False Freedom: Sharing the Scraps from the Perilous Gig Economy
Steven Greenhouse on a Different Kind of Worker Drone
It’s often called the sharing economy, and it’s often hailed as the liberating economy of tomorrow. Silicon Valley executives sound like giddy cheerleaders in championing apps like Uber, Lyft, TaskRabbit (home repairs), Instacart (grocery delivery), and Fiverr (freelance services). These boosters say these apps have ushered in a great, new era for both consumers and workers. Their message is: Bedraggled workers of the world no longer need to be chained to an office or a nine-to-five job. These apps will free workers to be their own boss and to cash in by sharing their talents (or their car) with a world full of customers via the internet.
No longer need workers be wage slaves or worker drones. “Think Outside the Boss,” these apps boast. You can work when you want and where you want, they say. “Why work if you can turk?” proclaims a coffee mug from Mechanical Turk, an internet marketplace where businesses offer, and workers accept, piecework jobs.
It all sounds great. But many Uber drivers and Mechanical Turk workers say that app-based work isn’t all it’s cracked up to be and that these gigs are often neither liberating nor lucrative. It feels less like sharing, and more like a new form of low-paid work, many gig workers say. (Gig work originally referred to jazz club musicians in the 1920s, but the term “gig economy” didn’t become popular until the Great Recession as a way to describe workers juggling several part-time jobs or “gigs.” Nowadays the term refers increasingly to app-based jobs.)
Many gig workers complain that their pay often averages less than the minimum wage, some days as little as $3 an hour, after subtracting expenses. Many also say they need to work 60 or 70 hours a week to eke out a living. They are “less microentrepreneurs than microearners,” Natasha Singer wrote in a New York Times profile of a gig worker. “They often work seven-day weeks, trying to assemble a living wage from a series of one-off gigs.” The former labor secretary Robert B. Reich quipped that it shouldn’t be called the sharing economy but instead the “share the scraps” economy.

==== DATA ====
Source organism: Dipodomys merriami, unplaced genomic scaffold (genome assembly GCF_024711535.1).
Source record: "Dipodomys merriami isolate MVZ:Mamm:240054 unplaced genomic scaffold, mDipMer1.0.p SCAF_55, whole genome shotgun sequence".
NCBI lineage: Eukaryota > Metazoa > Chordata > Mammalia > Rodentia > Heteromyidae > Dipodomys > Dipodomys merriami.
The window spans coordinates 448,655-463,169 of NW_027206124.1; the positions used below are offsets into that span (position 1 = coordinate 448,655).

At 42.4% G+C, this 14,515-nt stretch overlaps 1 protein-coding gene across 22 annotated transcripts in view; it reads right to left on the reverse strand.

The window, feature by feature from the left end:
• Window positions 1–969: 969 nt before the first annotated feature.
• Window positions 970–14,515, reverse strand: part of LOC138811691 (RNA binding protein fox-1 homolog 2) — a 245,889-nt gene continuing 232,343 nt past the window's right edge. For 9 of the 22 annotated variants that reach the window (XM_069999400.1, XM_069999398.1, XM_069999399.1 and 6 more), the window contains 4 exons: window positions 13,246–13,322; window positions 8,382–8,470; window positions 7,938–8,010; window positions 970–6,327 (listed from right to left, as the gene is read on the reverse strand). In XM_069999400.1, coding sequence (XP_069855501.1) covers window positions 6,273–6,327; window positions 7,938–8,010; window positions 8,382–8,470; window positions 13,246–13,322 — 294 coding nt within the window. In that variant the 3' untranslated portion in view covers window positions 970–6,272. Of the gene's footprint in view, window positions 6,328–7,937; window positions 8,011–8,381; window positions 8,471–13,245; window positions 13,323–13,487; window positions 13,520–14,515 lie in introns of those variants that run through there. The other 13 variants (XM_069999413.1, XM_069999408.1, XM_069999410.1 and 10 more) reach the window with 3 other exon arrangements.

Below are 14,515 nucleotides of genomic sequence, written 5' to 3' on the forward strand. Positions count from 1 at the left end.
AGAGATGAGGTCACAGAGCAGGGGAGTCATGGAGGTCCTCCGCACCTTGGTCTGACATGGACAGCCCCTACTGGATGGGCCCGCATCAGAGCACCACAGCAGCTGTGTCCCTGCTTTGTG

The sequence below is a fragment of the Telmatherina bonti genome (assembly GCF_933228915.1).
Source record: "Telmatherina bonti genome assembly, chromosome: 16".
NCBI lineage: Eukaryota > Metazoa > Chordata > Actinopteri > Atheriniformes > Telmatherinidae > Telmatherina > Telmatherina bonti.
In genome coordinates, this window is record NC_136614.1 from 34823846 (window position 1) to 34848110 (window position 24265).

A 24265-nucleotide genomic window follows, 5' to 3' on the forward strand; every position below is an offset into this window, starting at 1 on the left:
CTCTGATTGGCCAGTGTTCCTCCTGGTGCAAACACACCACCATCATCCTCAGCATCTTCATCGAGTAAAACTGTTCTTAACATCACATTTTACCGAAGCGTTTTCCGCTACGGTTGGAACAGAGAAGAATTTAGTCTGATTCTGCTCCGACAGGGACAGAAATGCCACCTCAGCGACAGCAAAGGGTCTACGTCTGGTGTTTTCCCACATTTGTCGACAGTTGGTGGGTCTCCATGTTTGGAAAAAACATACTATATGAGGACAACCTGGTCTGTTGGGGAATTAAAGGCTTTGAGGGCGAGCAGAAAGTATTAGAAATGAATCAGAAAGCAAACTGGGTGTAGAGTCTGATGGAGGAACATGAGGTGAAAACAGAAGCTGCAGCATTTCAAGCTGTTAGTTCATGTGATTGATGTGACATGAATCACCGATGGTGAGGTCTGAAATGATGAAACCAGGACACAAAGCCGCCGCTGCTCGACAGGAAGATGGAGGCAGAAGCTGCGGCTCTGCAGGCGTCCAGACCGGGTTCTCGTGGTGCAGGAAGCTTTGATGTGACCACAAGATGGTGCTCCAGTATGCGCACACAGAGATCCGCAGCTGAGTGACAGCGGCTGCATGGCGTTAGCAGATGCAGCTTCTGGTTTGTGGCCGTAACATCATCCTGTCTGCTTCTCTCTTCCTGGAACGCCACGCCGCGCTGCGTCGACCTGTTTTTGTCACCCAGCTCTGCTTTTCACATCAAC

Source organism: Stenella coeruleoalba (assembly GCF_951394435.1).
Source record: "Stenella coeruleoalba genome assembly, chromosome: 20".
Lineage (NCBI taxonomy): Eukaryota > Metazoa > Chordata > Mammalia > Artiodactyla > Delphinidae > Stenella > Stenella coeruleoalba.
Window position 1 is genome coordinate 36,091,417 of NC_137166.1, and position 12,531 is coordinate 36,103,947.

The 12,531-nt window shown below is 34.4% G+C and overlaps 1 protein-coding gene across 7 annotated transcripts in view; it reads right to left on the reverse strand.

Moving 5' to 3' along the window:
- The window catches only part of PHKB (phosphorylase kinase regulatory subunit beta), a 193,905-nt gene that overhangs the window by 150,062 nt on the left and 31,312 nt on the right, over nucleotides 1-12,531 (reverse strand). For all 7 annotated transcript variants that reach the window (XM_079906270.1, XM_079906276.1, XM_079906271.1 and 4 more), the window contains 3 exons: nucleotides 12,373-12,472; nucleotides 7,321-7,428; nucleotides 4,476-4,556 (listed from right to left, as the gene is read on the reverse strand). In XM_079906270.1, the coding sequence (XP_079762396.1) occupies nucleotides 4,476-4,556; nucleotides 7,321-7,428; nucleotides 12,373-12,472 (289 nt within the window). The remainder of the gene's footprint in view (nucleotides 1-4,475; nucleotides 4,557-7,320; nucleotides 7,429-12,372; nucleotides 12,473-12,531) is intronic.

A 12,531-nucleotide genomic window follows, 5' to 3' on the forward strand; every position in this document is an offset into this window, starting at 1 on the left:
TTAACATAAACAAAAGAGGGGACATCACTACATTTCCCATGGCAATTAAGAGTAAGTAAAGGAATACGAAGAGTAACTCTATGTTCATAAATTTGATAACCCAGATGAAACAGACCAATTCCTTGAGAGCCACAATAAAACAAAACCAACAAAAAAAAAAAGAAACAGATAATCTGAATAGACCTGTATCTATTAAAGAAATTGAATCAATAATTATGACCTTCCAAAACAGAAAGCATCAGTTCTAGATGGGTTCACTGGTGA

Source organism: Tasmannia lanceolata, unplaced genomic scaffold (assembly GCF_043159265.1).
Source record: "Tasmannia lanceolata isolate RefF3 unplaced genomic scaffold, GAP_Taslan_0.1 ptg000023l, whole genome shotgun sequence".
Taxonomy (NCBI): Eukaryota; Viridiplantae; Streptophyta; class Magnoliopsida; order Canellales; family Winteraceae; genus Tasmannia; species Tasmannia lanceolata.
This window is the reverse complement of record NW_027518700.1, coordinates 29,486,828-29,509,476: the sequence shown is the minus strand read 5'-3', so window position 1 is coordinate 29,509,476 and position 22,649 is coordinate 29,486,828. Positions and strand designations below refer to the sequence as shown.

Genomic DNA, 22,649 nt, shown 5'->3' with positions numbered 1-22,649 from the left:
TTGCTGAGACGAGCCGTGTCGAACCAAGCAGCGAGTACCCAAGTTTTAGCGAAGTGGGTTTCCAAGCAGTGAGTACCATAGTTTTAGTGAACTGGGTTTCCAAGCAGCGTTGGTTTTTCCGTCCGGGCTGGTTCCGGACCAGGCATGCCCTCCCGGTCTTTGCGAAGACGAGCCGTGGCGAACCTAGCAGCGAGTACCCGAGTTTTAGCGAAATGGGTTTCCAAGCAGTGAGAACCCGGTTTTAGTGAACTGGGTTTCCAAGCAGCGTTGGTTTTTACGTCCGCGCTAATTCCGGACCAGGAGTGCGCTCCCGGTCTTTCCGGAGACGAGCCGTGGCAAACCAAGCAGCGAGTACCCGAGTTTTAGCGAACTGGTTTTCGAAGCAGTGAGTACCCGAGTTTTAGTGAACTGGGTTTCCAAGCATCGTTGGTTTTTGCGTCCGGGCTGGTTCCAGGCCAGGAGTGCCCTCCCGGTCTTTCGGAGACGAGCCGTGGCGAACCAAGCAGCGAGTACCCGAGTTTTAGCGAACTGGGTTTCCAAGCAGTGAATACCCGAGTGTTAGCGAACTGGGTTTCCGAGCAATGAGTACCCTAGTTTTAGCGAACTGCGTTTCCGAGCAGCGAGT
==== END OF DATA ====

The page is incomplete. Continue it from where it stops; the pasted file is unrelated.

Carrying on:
Critics scoff at the term “sharing economy” in part because there often isn’t much sharing involved. If you’re driving the 35 miles from your San Francisco apartment to Palo Alto, it’s one thing to offer a friend a ride for free—that’s sharing. But it’s quite another thing for an Uber or Lyft driver to charge someone $50 for that trip—that’s being a taxi or livery service, even if Uber insists on calling it “ride sharing.”
Many Uber drivers and other gig workers sing the praises of their platform-based work, saying it gives them flexibility and a good income. “I don’t typically love driving, but the money is so good,” said Brittney Barber, 35, about her job driving three or four 12-to-16-hour days each week for Uber in San Francisco. (She was living 190 miles from San Francisco, and the days she drove for Uber, she slept at a friend’s house there.)
Many who don’t earn enough on their main job turn to app-based work to make ends meet, or to make extra money to buy a car or take that longed-for vacation. A McKinsey study found that 30 percent of platform-based workers do gig work out of necessity or because their other income leaves them financially strapped. Laid off from an $80,000-a-year corporate job, Mary Acosta began driving part-time for Uber in Sarasota after sending out 70 job applications to no avail. “I’m not getting rich by any means,” Acosta said, “but it’s allowing me to eat, basically.”
One Mechanical Turk worker commented in an online forum during the Great Recession, “I have a degree in accounting and cannot find a real job, so to keep myself off of the street I work 60 hours or more a week here on mTurk just to make $150–$200. That is far below minimum wage, but it makes the difference between making my rent and living in a tent.”
Tech industry executives talk up these jobs in what is variously called the digital economy, the on-demand economy, or the peer or peer-to-peer economy. Lukas Biewald, the CEO of CrowdFlower, a crowd-sourcing labor exchange like Mechanical Turk, said these apps bring “opportunities to people who never would have had them before . . . where anyone who wants to can do microtasks, no matter their gender, nationality, or socio-economic status, and can do so in a way that is entirely of their choosing and unique to them.”
This dynamic, relatively new segment of the economy has gotten lots of attention from the news media, investors, and the public. There’s a fierce dispute, in fact, over how many online gig jobs there are, largely because it’s hard to define who is a gig or digital on-demand worker. Workers who do work through online platforms like Uber and TaskRabbit account for 0.5 percent (750,000) of the nation’s workers, according to a 2016 study by two leading labor economists, Lawrence Katz and Alan Krueger, although they later pointed to a 2018 study estimating three times as many, 1.5 percent of the nation’s workers, working through digital platforms.